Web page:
This intentionally short paper considers the wide range of interpretations of “vulnerability” since its 1979 adoption in disaster studies and proposes some necessary separation and re-categorisation of its current applications.
The short history of the use of “vulnerability” in disasters studies is examined, contrasting present day contexts with those of its earliest use.
“Vulnerability” is retained for its conventional place-based role, whilst superimposed social and political constraints are allocated to “susceptibility”, a term often used to define “vulnerability”; the two terms taking on equal mutually supportive roles. Separation of the two terms is supported by on example of their realities in war and post-war conditions, together with other examples not in contexts of war. Separation of terms suggests the issue of whether manifestation of vulnerability brings about additional personal susceptibility.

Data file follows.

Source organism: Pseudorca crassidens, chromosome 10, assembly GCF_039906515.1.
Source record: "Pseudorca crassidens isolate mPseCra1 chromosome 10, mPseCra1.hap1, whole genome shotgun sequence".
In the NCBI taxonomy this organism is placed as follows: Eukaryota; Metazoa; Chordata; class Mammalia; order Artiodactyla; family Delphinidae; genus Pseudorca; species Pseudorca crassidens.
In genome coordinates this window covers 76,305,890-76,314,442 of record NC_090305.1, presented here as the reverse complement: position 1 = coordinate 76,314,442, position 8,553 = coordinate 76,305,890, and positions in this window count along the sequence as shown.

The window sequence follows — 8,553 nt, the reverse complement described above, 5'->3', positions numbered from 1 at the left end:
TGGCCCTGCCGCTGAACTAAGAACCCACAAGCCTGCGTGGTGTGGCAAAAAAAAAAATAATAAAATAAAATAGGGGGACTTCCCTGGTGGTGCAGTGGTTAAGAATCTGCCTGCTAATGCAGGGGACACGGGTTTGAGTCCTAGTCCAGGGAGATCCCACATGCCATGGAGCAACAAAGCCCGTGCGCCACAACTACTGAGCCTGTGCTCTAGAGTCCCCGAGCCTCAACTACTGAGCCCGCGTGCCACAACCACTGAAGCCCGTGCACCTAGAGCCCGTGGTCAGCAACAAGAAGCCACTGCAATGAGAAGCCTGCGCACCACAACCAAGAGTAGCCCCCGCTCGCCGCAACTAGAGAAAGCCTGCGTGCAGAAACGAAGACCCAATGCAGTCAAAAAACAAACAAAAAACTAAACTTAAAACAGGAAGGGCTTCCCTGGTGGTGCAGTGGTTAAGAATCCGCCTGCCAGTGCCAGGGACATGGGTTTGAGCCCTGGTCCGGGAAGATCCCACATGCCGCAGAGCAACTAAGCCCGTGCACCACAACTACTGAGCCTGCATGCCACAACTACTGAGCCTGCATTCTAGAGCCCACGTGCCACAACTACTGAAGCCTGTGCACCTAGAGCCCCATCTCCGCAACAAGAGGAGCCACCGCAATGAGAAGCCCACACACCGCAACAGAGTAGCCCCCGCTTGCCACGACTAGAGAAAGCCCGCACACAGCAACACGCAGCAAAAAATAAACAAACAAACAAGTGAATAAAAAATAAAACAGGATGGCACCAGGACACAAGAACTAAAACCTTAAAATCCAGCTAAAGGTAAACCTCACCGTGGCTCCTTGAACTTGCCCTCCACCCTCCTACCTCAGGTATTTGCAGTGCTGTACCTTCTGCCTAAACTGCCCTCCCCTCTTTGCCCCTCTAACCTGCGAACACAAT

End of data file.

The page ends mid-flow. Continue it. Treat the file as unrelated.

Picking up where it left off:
Implications are that both vulnerability and susceptibility may become better understood in disaster studies and its applications in the field.
The media is seen as a possible eventual target for a published version of this short paper so that, in time, public as well as academic readership may be reached.
Dissatisfaction occasionally expressed regarding uses of “vulnerability” has, so far, received little radical attention.
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